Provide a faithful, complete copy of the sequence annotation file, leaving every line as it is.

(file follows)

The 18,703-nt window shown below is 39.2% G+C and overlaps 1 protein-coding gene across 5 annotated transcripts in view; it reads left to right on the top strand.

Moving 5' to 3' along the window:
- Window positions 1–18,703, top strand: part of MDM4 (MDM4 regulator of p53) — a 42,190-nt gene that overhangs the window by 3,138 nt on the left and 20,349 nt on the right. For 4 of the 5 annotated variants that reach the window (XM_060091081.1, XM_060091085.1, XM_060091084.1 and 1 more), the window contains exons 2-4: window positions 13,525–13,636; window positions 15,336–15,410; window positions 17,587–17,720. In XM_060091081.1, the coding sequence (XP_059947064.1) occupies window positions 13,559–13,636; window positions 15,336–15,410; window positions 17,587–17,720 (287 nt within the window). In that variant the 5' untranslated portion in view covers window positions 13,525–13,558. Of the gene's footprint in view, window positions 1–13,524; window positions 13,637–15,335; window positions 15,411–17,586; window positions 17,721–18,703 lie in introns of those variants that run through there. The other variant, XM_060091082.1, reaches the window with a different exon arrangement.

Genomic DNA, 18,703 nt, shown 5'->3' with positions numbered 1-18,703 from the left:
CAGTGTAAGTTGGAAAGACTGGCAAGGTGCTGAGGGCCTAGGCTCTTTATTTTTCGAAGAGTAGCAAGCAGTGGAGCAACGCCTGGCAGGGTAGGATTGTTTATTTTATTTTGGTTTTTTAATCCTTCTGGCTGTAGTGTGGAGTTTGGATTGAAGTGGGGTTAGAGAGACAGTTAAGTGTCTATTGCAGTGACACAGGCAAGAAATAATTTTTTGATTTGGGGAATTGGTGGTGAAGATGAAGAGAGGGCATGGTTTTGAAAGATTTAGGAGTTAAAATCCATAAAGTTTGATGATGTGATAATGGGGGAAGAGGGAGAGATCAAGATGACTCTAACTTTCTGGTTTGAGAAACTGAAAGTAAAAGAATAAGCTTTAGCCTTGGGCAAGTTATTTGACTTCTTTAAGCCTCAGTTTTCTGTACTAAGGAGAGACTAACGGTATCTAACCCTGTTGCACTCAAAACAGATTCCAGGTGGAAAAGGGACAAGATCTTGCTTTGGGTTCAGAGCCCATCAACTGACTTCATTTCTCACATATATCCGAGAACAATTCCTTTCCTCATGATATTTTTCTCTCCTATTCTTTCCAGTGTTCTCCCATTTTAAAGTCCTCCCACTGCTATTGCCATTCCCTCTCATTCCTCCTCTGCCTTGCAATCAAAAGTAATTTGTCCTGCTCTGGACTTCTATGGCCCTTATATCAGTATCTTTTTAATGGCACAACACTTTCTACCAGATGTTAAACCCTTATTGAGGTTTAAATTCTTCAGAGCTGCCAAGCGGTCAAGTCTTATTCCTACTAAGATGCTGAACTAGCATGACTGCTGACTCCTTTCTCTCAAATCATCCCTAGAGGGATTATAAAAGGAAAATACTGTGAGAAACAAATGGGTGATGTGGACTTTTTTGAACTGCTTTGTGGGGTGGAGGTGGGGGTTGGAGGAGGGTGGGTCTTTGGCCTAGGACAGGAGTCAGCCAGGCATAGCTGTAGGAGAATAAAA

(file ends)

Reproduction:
The 18,703-nt window shown below is 39.2% G+C and overlaps 1 protein-coding gene across 5 annotated transcripts in view; it reads left to right on the top strand.

Moving 5' to 3' along the window:
- Window positions 1–18,703, top strand: part of MDM4 (MDM4 regulator of p53) — a 42,190-nt gene that overhangs the window by 3,138 nt on the left and 20,349 nt on the right. For 4 of the 5 annotated variants that reach the window (XM_060091081.1, XM_060091085.1, XM_060091084.1 and 1 more), the window contains exons 2-4: window positions 13,525–13,636; window positions 15,336–15,410; window positions 17,587–17,720. In XM_060091081.1, the coding sequence (XP_059947064.1) occupies window positions 13,559–13,636; window positions 15,336–15,410; window positions 17,587–17,720 (287 nt within the window). In that variant the 5' untranslated portion in view covers window positions 13,525–13,558. Of the gene's footprint in view, window positions 1–13,524; window positions 13,637–15,335; window positions 15,411–17,586; window positions 17,721–18,703 lie in introns of those variants that run through there. The other variant, XM_060091082.1, reaches the window with a different exon arrangement.

Genomic DNA, 18,703 nt, shown 5'->3' with positions numbered 1-18,703 from the left:
CAGTGTAAGTTGGAAAGACTGGCAAGGTGCTGAGGGCCTAGGCTCTTTATTTTTCGAAGAGTAGCAAGCAGTGGAGCAACGCCTGGCAGGGTAGGATTGTTTATTTTATTTTGGTTTTTTAATCCTTCTGGCTGTAGTGTGGAGTTTGGATTGAAGTGGGGTTAGAGAGACAGTTAAGTGTCTATTGCAGTGACACAGGCAAGAAATAATTTTTTGATTTGGGGAATTGGTGGTGAAGATGAAGAGAGGGCATGGTTTTGAAAGATTTAGGAGTTAAAATCCATAAAGTTTGATGATGTGATAATGGGGGAAGAGGGAGAGATCAAGATGACTCTAACTTTCTGGTTTGAGAAACTGAAAGTAAAAGAATAAGCTTTAGCCTTGGGCAAGTTATTTGACTTCTTTAAGCCTCAGTTTTCTGTACTAAGGAGAGACTAACGGTATCTAACCCTGTTGCACTCAAAACAGATTCCAGGTGGAAAAGGGACAAGATCTTGCTTTGGGTTCAGAGCCCATCAACTGACTTCATTTCTCACATATATCCGAGAACAATTCCTTTCCTCATGATATTTTTCTCTCCTATTCTTTCCAGTGTTCTCCCATTTTAAAGTCCTCCCACTGCTATTGCCATTCCCTCTCATTCCTCCTCTGCCTTGCAATCAAAAGTAATTTGTCCTGCTCTGGACTTCTATGGCCCTTATATCAGTATCTTTTTAATGGCACAACACTTTCTACCAGATGTTAAACCCTTATTGAGGTTTAAATTCTTCAGAGCTGCCAAGCGGTCAAGTCTTATTCCTACTAAGATGCTGAACTAGCATGACTGCTGACTCCTTTCTCTCAAATCATCCCTAGAGGGATTATAAAAGGAAAATACTGTGAGAAACAAATGGGTGATGTGGACTTTTTTGAACTGCTTTGTGGGGTGGAGGTGGGGGTTGGAGGAGGGTGGGTCTTTGGCCTAGGACAGGAGTCAGCCAGGCATAGCTGTAGGAGAATAAAA